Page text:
Dawn of All eBook

This eBook from the Gutenberg Project consists of approximately 262 pages of information about Dawn of All.
or evil, the world was as it was; that Christian civilization had taken the form which he perceived round him, and that to struggle against it was as futile, from a mental point of view, as to resent the physical laws of the universe.  Nothing followed upon such resistance except intense discomfort to oneself.  It might be insupportably unjust that one could not fly without wings, yet the fact remained.  It might be intolerably unchristian that a tonsured clerk should be put to death for heresy, yet he was put to death, and not a soul, it seemed (not even the victim himself) resented it.  Dom Adrian’s protest had been not against the execution of heretics, but against the statement that he was a heretic.  But he had refused to submit to a decision which he acknowledged as authoritative, and found no fault therefore with the consequence of such refusal.  The condemnation, he granted, was perfectly legal and therefore extrinsically lust; and it was the penalty he had to pay for an individualism which the responsible authorities of the State regarded as dangerous to the conditions on which society rested.  And the rest was the business of the State, not of the Church.

The scheme then was beginning to grow clear to this man’s indignant eyes.  Even the “repression” of the Socialists fitted in, logically and inexorably.  And he began to understand a little more what Dom Adrian had meant.  There stood indeed, imminent over the world (whether ideally or actually was another question) a tremendous Figure that was already even more Judge than Saviour—­a Personality that already had the Power and reigned; one to whose feet all the world crept in silence, who spoke ordinarily and normally through His Vicar on earth, who was represented on this or that plane by that court or the other; one who was literally a King of kings; to whose model all must be conformed; to whose final judgment every creature might appeal if he would but face that death through which alone that appeal might be conveyed.  Such was the scheme which this priest began to discern; and he saw how the explanation of all that bewildered him lay within it.  Yet none the less he resented it; none the less he failed to recognize in it that Christianity he seemed once to have known, long ago.  Outwardly he conformed and submitted.  Inwardly he was a rebel.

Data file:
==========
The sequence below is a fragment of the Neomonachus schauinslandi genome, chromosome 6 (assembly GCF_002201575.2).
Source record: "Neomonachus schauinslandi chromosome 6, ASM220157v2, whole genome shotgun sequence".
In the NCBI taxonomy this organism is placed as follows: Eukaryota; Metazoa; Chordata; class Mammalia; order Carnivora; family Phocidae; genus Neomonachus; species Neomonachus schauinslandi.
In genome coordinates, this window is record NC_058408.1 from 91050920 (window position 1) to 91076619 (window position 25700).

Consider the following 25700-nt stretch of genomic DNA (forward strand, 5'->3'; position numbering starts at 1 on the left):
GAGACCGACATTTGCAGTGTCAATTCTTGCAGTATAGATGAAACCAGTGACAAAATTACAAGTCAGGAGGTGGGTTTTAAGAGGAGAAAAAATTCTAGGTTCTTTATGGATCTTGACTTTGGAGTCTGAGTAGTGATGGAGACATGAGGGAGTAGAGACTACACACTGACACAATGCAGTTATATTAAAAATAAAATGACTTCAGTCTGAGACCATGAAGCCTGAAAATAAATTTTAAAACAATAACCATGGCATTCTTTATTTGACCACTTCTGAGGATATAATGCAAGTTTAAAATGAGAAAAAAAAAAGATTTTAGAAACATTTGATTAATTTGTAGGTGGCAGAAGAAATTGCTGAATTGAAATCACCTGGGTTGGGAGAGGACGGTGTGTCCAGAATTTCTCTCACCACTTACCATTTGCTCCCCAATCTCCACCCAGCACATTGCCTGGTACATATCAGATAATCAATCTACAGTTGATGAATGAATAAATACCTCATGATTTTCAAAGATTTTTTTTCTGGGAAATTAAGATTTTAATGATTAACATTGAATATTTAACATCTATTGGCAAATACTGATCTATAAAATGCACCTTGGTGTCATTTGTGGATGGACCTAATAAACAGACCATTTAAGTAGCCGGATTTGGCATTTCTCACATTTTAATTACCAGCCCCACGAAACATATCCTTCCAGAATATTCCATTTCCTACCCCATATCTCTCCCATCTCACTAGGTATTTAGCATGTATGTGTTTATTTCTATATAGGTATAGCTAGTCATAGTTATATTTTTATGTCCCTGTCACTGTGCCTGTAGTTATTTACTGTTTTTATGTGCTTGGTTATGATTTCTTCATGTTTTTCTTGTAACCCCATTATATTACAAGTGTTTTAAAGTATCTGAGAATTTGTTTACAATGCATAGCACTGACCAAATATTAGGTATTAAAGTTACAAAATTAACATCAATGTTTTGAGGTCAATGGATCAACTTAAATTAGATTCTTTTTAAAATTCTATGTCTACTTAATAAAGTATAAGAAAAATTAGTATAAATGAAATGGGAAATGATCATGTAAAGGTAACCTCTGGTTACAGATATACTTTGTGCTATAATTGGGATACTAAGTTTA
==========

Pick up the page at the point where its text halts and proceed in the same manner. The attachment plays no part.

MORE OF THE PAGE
He sat on silent for a few minutes when his friend had left him, gradually recovering balance.  He knew his own peril well enough, but he was not yet certain enough of his own standpoint—­and perhaps not courageous enough—­to risk all by declaring it.  He felt helpless and powerless—­like a child in a new school—­before the tremendous forces in whose presence he found himself.  For the present, at least, he knew that he must obey. . . .

(II)

“You will be astonished at Ireland,” said Father Jervis a few hours later, as they sat together in the little lighted cabin on their way across England.  “You know, of course, the general outlines?”

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Dawn of All from Project Gutenberg. Public domain.
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